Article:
Meanwhile, back up north, the County Museum’s Monday Evening series was made further irresistible by a visit from Steven Schick‘s UC San Diego percussion ensemble that calls itself red fish blue fish and can whale the daylights out of a stageful of noisemaking apparatus like you never heard. They brought an ancestral program: Henry Cowell’s amazing Ostinato Pianissimo of 1934, from whose steady, soft tick-tock dozens of later composers gleaned sustenance; the first of John Cage‘s ”Construction“ pieces, from five years later, deriving music out of thunder sheets, brake drums and the like; and a Lou Harrison concerto from 1959, in which a very European-sounding violin solo (played by Janos Negyesy as if in a Budapest cafe) rides above a very Indonesian-sounding percussion ensemble. At the end there came Terry Riley’s In C of 1964 — progenitor of and, somehow, participant in everything in music since its time. The performance ran 55 minutes, beautifully paced and — in the way changes of timbre seemed to highlight major divisions — unusually successful in projecting a sense of overall structure. I heard the work this time, as I haven‘t always, more as a masterpiece than as merely a trick.
At UCLA’s Schoenberg Hall (as it is once again known, after the school‘s wacko renaming excursion), Boston’s excellent young Borromeo String Quartet brought in Steve Mackey‘s Ars Moriendi, nine connected movements dealing in an abstract sense with dying, brought into being by Mackey’s own experience at his dying father‘s bedside. Such circumstances should disarm criticism, I suppose, but cannot in this case. Mackey’s 25-minute work, with all its evocative movement titles and with all the benevolence that may have actually guided his pen, is horrendously, offensively dull. So dull it was, in fact, that the murk and turgidity of the ensuing work, Brahms‘ F-minor Piano Quintet, with Christopher O’Riley as the fifth wheel, seemed like a Maypole dance by contrast.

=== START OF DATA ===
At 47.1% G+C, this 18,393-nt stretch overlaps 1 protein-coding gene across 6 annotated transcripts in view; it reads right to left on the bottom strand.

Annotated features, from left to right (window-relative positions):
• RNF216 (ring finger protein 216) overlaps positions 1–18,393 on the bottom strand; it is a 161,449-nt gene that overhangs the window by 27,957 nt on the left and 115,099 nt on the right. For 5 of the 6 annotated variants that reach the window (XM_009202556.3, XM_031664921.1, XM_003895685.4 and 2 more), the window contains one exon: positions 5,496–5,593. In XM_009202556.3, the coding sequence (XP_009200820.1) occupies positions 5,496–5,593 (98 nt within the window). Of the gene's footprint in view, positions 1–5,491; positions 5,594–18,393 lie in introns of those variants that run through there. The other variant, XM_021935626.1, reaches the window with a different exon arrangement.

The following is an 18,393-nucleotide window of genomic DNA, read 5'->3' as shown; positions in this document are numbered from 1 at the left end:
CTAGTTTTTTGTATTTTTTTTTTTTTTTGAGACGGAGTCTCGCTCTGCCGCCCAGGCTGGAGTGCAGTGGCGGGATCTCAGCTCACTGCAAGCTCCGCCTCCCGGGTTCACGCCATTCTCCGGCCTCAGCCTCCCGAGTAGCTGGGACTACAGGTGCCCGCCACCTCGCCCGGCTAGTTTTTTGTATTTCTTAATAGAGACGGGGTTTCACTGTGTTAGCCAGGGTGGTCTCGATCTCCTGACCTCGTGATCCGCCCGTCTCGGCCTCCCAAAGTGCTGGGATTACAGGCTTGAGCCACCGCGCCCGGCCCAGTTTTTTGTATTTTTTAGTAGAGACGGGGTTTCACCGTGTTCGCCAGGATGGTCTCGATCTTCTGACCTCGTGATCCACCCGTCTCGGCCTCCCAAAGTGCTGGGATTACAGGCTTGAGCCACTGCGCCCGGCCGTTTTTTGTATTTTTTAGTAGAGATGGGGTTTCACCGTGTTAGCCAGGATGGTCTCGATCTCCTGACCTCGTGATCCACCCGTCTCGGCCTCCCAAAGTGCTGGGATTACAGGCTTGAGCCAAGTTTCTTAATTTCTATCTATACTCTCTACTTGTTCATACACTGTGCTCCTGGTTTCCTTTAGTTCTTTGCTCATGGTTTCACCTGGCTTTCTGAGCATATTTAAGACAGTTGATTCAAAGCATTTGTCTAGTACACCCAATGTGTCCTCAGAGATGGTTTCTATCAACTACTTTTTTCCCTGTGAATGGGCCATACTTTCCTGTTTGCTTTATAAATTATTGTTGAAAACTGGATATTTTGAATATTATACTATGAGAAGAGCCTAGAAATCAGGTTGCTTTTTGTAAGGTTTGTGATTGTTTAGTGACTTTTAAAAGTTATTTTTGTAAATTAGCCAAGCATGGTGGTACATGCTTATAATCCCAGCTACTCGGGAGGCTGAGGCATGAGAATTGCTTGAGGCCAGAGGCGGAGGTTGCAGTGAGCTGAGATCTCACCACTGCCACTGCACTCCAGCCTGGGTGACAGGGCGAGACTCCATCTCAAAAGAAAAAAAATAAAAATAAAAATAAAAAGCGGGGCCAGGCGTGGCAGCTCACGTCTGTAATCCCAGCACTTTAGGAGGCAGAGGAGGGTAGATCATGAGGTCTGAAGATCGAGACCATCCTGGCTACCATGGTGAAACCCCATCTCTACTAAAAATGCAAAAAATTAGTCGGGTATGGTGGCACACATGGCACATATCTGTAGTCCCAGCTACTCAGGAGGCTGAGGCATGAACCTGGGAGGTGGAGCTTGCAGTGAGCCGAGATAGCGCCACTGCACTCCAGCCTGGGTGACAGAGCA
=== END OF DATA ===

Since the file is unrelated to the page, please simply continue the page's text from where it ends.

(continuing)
Then there was Peter Schickele‘s new Cello Concerto, bearing the subtitle ”In Memoriam FDR“ and commissioned by the New Heritage Music Foundation, whose aim is to create a repertory of works in the spirit of major American figures or events. Paul Tobias, the foundation’s head and an excellent cellist, was the soloist; Jorge Mester, a longtime collaborator under both the P.D.Q. Bach and Schickele-the-Serious hats, conducted his excellent Pasadena Symphony. Roosevelt himself is a minor player in the work, which is probably just as well, since ”Home on the Range“ was reported to be his favorite tune. Instead, Schickele has created an audible counterpart of a Thomas Hart Benton mural, a brightly colored collage of sounds and tunes from the Roosevelt era, ranging as far afield as Richard Rodgers‘ ”Bewitched, Bothered and Bewildered“ and the mood cut short with a final funeral march. Academic and determinedly middle-road, Schickele’s serious music is out to please and does so nicely. Those who deplore the recent downgrading of his activities under his other hat can take solace in the news Schickele slipped to me at lunch that the illustrious P.D.Q. has composed a string quartet, whose world premiere is imminent. Watch the skies.